‘Camperships’: FoT funds TBE students to Conservancy summer program

Lance Shearer

The Friends of Tigertail (FoT) want to keep the environmental ball rolling. Fully grown adults, many near or past retirement age, recognize that the future of the local ecosystems will depend on the stewardship of the rising generation.

With that in mind, the Friends group, a citizens’ support organization “dedicated to preserving, protecting and enhancing the natural features of Tigertail Beach,” has for years funded youth scholarships, or “camperships,” to the Conservancy of Southwest Florida’s summer environmental education programs.

Winners Sara Geddis, from left, Kayleigh Kemmish, and Ella Riley. The Friends of Tigertail awarded three "camperships" on Friday to Tommie Barfield students to attend a summer program at the Conservancy of Southwest Florida.

Friday morning, representatives of FoT came to Tommie Barfield Elementary to present the awards to this year’s winners. This is the eighth year for the camperships, which go to fourth grade students, who will be back at TBE next year as upperclassmen.

The FoT provided two scholarships, each costing $285, and added another $25 to help with gas money to get the students to Conservancy headquarters in Naples. For the second year, a third scholarship was provided through a gift from Mary Ann Maniace, in memory of her father.

“My dad loved kids. We didn’t have much growing up, and I know he would like the idea of sending kids to learn about nature,” she said.

All fourth graders at TBE were invited to participate in the scholarship contest, by submitting a sample of writing, themed around local nature and conservation. In all, 16 students participated. The three winners, Sara Geddis, 9, and Ella Riley and Kayleigh Kemmish, both 10, each chose a different format for their entry.

Sara wrote a poem, “Joe’s Adventure,” about the experiences of a manatee trying to survive in today’s watery world of powerboats and oil spills. The first verse:

“A manatee named Joe swivels through the majestic deep blue ocean,

“When he hears slices of a silver chopping boat motor.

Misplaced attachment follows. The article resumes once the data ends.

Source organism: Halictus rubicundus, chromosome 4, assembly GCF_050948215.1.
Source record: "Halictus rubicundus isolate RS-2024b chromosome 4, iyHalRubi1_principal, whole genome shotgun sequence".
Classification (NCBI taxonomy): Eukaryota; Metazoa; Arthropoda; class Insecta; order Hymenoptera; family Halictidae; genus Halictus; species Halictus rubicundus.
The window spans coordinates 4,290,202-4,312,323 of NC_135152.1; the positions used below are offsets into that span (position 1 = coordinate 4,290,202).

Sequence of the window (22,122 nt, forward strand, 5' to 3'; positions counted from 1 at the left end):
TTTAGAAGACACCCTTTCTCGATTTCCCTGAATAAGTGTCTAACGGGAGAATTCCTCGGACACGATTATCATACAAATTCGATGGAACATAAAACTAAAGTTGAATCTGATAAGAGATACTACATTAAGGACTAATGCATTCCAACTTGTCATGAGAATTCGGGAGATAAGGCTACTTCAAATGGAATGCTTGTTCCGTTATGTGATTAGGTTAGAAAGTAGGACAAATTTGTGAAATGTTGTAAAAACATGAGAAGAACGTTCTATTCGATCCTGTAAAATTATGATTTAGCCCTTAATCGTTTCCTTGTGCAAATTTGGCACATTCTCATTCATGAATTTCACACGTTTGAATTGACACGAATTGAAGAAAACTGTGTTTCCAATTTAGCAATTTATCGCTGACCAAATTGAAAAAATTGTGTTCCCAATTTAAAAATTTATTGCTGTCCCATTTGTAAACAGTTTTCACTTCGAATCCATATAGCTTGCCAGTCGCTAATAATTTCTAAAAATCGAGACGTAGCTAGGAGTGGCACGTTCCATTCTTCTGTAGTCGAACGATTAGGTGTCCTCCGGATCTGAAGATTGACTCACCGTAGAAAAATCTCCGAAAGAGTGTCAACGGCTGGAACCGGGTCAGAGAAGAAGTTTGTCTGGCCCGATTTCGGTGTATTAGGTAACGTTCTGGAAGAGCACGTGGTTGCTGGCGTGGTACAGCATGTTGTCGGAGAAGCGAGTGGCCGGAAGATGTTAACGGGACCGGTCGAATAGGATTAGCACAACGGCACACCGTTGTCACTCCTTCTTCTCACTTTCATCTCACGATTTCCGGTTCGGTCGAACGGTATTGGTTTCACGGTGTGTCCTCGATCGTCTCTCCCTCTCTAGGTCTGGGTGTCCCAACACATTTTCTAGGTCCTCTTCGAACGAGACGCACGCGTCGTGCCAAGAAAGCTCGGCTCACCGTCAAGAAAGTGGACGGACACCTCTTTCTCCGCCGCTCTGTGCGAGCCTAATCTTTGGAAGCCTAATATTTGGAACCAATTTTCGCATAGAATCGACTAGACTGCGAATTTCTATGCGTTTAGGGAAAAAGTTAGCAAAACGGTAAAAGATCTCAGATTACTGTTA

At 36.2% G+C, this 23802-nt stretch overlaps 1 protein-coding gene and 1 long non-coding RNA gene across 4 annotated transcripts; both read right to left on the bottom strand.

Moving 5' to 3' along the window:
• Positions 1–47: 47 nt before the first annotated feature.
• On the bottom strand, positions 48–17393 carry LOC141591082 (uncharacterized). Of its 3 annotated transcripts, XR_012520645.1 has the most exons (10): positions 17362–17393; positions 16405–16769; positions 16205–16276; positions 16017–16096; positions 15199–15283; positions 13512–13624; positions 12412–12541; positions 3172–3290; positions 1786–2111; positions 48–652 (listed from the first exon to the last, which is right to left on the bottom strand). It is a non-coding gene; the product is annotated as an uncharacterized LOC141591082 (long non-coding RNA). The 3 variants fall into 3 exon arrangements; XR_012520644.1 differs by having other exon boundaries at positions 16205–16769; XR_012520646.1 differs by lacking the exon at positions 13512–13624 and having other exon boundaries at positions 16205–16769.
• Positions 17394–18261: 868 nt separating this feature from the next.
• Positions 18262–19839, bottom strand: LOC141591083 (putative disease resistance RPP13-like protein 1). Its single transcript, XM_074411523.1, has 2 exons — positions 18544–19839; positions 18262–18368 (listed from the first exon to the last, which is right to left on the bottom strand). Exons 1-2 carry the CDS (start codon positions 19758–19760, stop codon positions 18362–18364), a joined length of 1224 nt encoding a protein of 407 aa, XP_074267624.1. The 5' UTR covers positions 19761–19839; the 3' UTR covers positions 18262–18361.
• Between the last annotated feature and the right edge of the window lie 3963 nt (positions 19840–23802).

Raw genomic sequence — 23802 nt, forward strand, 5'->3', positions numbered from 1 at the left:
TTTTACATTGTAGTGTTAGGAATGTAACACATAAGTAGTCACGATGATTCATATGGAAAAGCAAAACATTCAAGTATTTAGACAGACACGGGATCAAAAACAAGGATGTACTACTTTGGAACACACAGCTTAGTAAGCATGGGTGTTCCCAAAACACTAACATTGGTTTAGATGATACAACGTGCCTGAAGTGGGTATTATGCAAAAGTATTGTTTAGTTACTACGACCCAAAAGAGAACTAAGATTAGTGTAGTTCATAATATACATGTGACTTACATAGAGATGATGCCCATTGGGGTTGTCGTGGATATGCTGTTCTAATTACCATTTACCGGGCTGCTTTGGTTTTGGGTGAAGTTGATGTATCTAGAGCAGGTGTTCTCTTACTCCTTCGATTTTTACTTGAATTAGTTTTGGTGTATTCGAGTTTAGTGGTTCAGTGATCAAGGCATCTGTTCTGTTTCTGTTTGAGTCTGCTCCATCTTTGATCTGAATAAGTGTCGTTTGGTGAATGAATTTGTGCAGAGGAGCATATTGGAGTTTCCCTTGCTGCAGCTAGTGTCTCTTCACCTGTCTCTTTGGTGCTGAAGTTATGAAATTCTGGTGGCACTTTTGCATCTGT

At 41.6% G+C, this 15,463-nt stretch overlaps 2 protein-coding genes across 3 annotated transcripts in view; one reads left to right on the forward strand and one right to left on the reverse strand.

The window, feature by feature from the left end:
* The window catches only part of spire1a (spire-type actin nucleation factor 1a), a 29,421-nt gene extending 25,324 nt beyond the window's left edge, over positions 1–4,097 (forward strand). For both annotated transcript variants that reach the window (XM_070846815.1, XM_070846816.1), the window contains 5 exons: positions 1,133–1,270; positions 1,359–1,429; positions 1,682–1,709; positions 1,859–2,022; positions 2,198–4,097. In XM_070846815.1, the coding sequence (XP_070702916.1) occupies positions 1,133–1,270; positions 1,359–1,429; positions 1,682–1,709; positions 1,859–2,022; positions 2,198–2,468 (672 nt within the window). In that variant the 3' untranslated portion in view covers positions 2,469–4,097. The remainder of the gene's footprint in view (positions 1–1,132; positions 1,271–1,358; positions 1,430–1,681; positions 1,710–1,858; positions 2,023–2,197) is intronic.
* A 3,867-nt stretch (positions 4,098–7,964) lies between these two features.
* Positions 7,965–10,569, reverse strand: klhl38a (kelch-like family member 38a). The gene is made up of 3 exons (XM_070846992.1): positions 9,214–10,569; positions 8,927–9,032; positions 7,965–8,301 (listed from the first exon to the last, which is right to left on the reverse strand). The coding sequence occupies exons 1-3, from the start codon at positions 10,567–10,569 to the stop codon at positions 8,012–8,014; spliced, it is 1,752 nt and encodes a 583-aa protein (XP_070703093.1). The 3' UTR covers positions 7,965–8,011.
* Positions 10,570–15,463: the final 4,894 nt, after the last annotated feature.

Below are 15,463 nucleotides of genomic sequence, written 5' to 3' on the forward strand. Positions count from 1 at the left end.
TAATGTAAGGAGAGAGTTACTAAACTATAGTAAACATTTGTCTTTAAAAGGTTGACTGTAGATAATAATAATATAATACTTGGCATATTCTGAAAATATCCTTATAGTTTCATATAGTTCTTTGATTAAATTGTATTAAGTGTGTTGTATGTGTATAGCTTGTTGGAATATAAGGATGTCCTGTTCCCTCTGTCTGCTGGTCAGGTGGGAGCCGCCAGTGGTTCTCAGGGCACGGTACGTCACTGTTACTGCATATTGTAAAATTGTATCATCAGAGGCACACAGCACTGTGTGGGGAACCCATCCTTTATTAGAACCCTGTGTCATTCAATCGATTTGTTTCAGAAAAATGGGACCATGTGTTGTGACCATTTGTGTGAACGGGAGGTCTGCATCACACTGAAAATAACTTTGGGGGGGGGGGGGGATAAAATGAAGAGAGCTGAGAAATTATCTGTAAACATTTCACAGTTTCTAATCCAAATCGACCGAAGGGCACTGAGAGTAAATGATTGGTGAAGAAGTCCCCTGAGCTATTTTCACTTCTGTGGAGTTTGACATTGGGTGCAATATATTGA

“He wonders, ‘what is all this commotion?’

“Looks like the ocean animals have a new problem.”

When she is older, said Sara, she wants to be a nature photographer, and is already shooting photos of wildlife every chance she gets.

Ella wrote a play, titled “The Rescue,” with dialogue, stage direction, and five different scenes, about two children who team up to rescue a sea turtle who has tangled with a plastic bag.

Kayleigh wrote an essay about her actual experiences studying and assisting sea creatures, “because I LOVE studying marine life and the habitats that support them!” She has collected or classified organisms including “sea cucumbers, urchins, horseshoe and spider crabs, egg sacs, sea horses, and baby fish. After we recorded our findings we put everything back into the seagrass. The seagrass was healthy!” she wrote.

Friday was Dr. Seuss’s birthday, and the school was decorated in honor of the creator of the Lorax and Horton the elephant, among other protagonists who helped us remember that we are part of the natural world, and it is part of us. Tommie Barfield principal Kathryn Maya was wearing a tag designating her as “Thing 2,” from the Dr. Seuss classic “The Cat in the Hat.” She congratulated the students on their achievements, and thanked them for their efforts.

“You did a great job,” said Maya. “Have a fantastic Friday.”

Ken Kubat, treasurer of the FoT, made the presentations to the students, assisted by FoT board members Maniace and Allie Delventhal.

The three students were recognized during the school’s regular morning announcements, which are televised by a crew of fifth graders under the direction of media specialist (they used to be called librarians) Mary Beth Schneller, and beamed into each classroom.

The Friends of Tigertail recently held their annual “Discover Tigertail,” and will host a beach cleanup on Saturday, April 14, giving people another great chance to get out and walk the beach.